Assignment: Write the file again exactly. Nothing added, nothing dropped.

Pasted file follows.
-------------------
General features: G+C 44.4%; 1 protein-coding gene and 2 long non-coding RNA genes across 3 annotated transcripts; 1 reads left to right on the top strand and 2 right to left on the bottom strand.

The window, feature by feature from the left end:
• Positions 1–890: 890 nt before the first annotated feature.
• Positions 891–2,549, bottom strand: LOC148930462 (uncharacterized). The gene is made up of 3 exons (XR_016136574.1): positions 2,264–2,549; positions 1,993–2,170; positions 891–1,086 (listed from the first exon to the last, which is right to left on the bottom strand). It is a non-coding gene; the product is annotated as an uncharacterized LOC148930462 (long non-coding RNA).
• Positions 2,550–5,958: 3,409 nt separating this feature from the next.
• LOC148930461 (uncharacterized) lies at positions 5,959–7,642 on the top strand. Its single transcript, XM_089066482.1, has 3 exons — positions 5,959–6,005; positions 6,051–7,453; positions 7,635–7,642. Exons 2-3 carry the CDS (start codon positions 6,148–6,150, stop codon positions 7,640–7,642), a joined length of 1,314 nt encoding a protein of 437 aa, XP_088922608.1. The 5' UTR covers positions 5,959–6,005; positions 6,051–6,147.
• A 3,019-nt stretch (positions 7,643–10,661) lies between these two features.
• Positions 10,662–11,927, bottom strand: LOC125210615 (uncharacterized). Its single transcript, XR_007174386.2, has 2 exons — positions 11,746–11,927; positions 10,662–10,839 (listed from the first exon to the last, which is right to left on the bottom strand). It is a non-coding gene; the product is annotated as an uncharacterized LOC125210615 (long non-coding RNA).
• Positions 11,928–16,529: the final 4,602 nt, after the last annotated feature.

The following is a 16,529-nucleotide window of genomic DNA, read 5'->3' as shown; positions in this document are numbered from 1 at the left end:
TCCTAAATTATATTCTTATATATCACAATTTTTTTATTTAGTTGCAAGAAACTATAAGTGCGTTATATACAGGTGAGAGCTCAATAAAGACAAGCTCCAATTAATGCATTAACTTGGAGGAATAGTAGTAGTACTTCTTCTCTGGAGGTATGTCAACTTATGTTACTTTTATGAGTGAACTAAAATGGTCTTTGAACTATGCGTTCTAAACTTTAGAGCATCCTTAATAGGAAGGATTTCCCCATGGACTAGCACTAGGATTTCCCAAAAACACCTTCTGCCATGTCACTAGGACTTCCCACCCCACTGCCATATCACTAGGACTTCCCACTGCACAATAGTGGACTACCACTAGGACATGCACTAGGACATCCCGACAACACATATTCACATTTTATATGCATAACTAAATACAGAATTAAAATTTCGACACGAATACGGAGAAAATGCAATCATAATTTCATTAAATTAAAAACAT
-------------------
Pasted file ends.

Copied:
General features: G+C 44.4%; 1 protein-coding gene and 2 long non-coding RNA genes across 3 annotated transcripts; 1 reads left to right on the top strand and 2 right to left on the bottom strand.

The window, feature by feature from the left end:
• Positions 1–890: 890 nt before the first annotated feature.
• Positions 891–2,549, bottom strand: LOC148930462 (uncharacterized). The gene is made up of 3 exons (XR_016136574.1): positions 2,264–2,549; positions 1,993–2,170; positions 891–1,086 (listed from the first exon to the last, which is right to left on the bottom strand). It is a non-coding gene; the product is annotated as an uncharacterized LOC148930462 (long non-coding RNA).
• Positions 2,550–5,958: 3,409 nt separating this feature from the next.
• LOC148930461 (uncharacterized) lies at positions 5,959–7,642 on the top strand. Its single transcript, XM_089066482.1, has 3 exons — positions 5,959–6,005; positions 6,051–7,453; positions 7,635–7,642. Exons 2-3 carry the CDS (start codon positions 6,148–6,150, stop codon positions 7,640–7,642), a joined length of 1,314 nt encoding a protein of 437 aa, XP_088922608.1. The 5' UTR covers positions 5,959–6,005; positions 6,051–6,147.
• A 3,019-nt stretch (positions 7,643–10,661) lies between these two features.
• Positions 10,662–11,927, bottom strand: LOC125210615 (uncharacterized). Its single transcript, XR_007174386.2, has 2 exons — positions 11,746–11,927; positions 10,662–10,839 (listed from the first exon to the last, which is right to left on the bottom strand). It is a non-coding gene; the product is annotated as an uncharacterized LOC125210615 (long non-coding RNA).
• Positions 11,928–16,529: the final 4,602 nt, after the last annotated feature.

The following is a 16,529-nucleotide window of genomic DNA, read 5'->3' as shown; positions in this document are numbered from 1 at the left end:
TCCTAAATTATATTCTTATATATCACAATTTTTTTATTTAGTTGCAAGAAACTATAAGTGCGTTATATACAGGTGAGAGCTCAATAAAGACAAGCTCCAATTAATGCATTAACTTGGAGGAATAGTAGTAGTACTTCTTCTCTGGAGGTATGTCAACTTATGTTACTTTTATGAGTGAACTAAAATGGTCTTTGAACTATGCGTTCTAAACTTTAGAGCATCCTTAATAGGAAGGATTTCCCCATGGACTAGCACTAGGATTTCCCAAAAACACCTTCTGCCATGTCACTAGGACTTCCCACCCCACTGCCATATCACTAGGACTTCCCACTGCACAATAGTGGACTACCACTAGGACATGCACTAGGACATCCCGACAACACATATTCACATTTTATATGCATAACTAAATACAGAATTAAAATTTCGACACGAATACGGAGAAAATGCAATCATAATTTCATTAAATTAAAAACAT